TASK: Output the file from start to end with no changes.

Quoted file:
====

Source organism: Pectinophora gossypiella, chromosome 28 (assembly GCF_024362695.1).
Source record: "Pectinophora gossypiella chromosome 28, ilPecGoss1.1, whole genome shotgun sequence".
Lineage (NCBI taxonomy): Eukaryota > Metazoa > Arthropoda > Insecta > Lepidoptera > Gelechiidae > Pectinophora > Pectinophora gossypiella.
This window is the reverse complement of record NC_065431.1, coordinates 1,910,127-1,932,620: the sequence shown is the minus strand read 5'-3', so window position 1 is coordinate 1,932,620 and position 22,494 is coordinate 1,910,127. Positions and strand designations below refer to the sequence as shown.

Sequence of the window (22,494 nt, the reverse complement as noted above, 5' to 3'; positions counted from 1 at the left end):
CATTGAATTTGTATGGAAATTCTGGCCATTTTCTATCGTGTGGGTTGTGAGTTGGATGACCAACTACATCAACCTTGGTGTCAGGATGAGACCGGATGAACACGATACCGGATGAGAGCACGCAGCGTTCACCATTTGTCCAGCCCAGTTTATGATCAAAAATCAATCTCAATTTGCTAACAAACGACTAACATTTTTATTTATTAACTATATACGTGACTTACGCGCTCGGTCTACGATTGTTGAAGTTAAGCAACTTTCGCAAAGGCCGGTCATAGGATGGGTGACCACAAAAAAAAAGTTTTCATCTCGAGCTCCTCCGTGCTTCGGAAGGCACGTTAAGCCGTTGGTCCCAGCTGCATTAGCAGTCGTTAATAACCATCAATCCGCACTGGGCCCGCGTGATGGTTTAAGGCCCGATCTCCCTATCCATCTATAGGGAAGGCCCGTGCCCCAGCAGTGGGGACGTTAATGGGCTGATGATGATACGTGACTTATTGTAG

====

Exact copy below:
Source organism: Pectinophora gossypiella, chromosome 28 (assembly GCF_024362695.1).
Source record: "Pectinophora gossypiella chromosome 28, ilPecGoss1.1, whole genome shotgun sequence".
Lineage (NCBI taxonomy): Eukaryota > Metazoa > Arthropoda > Insecta > Lepidoptera > Gelechiidae > Pectinophora > Pectinophora gossypiella.
This window is the reverse complement of record NC_065431.1, coordinates 1,910,127-1,932,620: the sequence shown is the minus strand read 5'-3', so window position 1 is coordinate 1,932,620 and position 22,494 is coordinate 1,910,127. Positions and strand designations below refer to the sequence as shown.

Sequence of the window (22,494 nt, the reverse complement as noted above, 5' to 3'; positions counted from 1 at the left end):
CATTGAATTTGTATGGAAATTCTGGCCATTTTCTATCGTGTGGGTTGTGAGTTGGATGACCAACTACATCAACCTTGGTGTCAGGATGAGACCGGATGAACACGATACCGGATGAGAGCACGCAGCGTTCACCATTTGTCCAGCCCAGTTTATGATCAAAAATCAATCTCAATTTGCTAACAAACGACTAACATTTTTATTTATTAACTATATACGTGACTTACGCGCTCGGTCTACGATTGTTGAAGTTAAGCAACTTTCGCAAAGGCCGGTCATAGGATGGGTGACCACAAAAAAAAAGTTTTCATCTCGAGCTCCTCCGTGCTTCGGAAGGCACGTTAAGCCGTTGGTCCCAGCTGCATTAGCAGTCGTTAATAACCATCAATCCGCACTGGGCCCGCGTGATGGTTTAAGGCCCGATCTCCCTATCCATCTATAGGGAAGGCCCGTGCCCCAGCAGTGGGGACGTTAATGGGCTGATGATGATACGTGACTTATTGTAG